[He reads] Bene disserere est finis logices.
(‘To dispute well is the end of logic’.)
Is to dispute well logic’s chiefest end?
Affords this art no greater miracle?
Then read no more; thou hast attained that end.
A greater subject fitteth Faustus’ wit.
Bid Oncaymaeon farewell. […]
[I. i. 7–12]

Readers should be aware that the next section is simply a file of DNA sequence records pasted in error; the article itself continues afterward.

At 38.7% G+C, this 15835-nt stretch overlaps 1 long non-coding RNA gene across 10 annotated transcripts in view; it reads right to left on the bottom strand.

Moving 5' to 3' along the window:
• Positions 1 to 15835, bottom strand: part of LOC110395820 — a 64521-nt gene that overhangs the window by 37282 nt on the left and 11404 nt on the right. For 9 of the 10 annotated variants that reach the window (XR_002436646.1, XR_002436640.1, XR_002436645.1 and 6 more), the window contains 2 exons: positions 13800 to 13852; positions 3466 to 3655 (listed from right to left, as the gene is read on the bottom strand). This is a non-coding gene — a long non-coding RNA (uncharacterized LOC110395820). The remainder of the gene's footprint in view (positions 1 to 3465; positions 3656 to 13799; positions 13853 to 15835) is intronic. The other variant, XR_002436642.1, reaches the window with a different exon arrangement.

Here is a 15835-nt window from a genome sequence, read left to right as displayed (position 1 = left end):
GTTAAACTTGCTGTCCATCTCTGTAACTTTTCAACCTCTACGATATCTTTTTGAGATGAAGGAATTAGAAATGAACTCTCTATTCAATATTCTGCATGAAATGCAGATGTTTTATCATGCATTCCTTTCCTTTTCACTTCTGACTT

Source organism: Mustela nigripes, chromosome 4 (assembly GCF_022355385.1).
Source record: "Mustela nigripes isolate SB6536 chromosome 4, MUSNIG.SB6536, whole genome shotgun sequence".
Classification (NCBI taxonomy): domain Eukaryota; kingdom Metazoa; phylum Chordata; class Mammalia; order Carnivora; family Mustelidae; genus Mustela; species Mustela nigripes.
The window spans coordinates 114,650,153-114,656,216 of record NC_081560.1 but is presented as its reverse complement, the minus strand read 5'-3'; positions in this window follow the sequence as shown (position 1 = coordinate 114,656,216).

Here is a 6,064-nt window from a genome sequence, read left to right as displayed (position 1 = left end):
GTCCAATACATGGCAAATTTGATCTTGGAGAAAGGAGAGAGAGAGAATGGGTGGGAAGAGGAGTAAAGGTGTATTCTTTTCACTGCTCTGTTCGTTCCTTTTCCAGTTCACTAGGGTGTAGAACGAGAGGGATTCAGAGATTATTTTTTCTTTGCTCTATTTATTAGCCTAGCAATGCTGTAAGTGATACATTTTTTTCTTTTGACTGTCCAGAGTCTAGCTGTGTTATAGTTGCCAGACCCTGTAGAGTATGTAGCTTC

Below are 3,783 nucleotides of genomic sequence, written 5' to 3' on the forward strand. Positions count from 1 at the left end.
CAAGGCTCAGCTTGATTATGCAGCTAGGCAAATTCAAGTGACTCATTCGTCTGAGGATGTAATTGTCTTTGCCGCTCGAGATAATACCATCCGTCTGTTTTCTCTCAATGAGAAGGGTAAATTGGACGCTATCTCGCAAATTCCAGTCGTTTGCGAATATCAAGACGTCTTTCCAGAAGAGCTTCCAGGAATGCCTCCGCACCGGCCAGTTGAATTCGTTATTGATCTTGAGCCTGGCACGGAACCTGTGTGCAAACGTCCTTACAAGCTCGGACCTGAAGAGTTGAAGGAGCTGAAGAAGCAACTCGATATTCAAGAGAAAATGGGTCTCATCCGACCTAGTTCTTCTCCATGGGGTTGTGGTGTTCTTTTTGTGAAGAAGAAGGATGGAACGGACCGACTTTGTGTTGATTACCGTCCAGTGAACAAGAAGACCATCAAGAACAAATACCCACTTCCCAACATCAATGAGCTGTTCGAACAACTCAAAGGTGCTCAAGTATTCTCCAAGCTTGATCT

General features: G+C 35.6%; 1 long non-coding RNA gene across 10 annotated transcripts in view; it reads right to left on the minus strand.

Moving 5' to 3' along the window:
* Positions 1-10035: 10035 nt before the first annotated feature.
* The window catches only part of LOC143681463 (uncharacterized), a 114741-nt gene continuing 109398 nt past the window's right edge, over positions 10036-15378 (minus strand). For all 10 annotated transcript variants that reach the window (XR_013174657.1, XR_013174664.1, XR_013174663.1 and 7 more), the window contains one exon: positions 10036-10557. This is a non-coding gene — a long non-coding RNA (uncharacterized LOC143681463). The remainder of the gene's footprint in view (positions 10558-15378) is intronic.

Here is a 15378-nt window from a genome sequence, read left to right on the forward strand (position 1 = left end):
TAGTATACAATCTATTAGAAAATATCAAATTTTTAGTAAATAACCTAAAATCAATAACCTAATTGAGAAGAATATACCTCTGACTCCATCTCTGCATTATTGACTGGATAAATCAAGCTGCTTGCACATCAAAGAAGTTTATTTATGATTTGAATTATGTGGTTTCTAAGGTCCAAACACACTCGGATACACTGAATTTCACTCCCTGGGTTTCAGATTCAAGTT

Faustus discovers that logic simply prepared him to dispute and argue a topic, that is all. He then dismisses logic, which he terms “being and not being” (On kai me on), considering he has already become a master in this art. We also detect a phonetic sound-game with ‘Organon’, the logic treatise by Aristotle that Oxford students were not permitted to disagree with! Ironically, these two quotations are not from Aristotle. “Bene dissere” was Cicero’s definition of logic, later assumed by the French dialectician Petrus Ramus (1515–1572) whose attempt to reform Aristotelian logic was received with hostility, his detractors considered he had reduced Aristotle’s work to superficialities. “On kai me on” is a diminutive synopsis of Gorgias’ (c. 485–380 B.C.) tripartite nihilistic philosophy — nothing exists. If anything exists, it cannot be known; if it exists and can be known, it cannot be explained. Marlovian commentators are generally puzzled why Faustus, an intellectual, should quote his sources incorrectly. We might assume he is an inept scholar, but he is supposedly reading directly from university texts on the table in front of him. Is he actually comprehending the material he is reading? Marlowe may be stabbing at a paradox in the Elizabethan third-level course on logic. His lecturers failed to practise Aristotle’s reason for disputation, i.e. to question an issue in order to discover what is true or false in philosophy, not to simply dispute well for the sake of argument whereby error can be persuasive and accepted as truth. Faustus ‘fails’ to “sound logic to its depths” for he should have immediately raised the question: if disputing well is the end of logic, then what is the purpose of argument but to find or to conclude upon an answer? Disputing well with no tangible result but to dispute, is similar to making the pointless query whether we truly exist or not, rather than asking why we exist and attempt to discover the answer. To be, or not to be: what a question! Marlowe highlights the illogical nature of his lessons in dialectic through Faustus’ apparent ignorance. Having spent years mastering the art of incessant argument, Marlowe’s mind was truly “ravished”. (…)”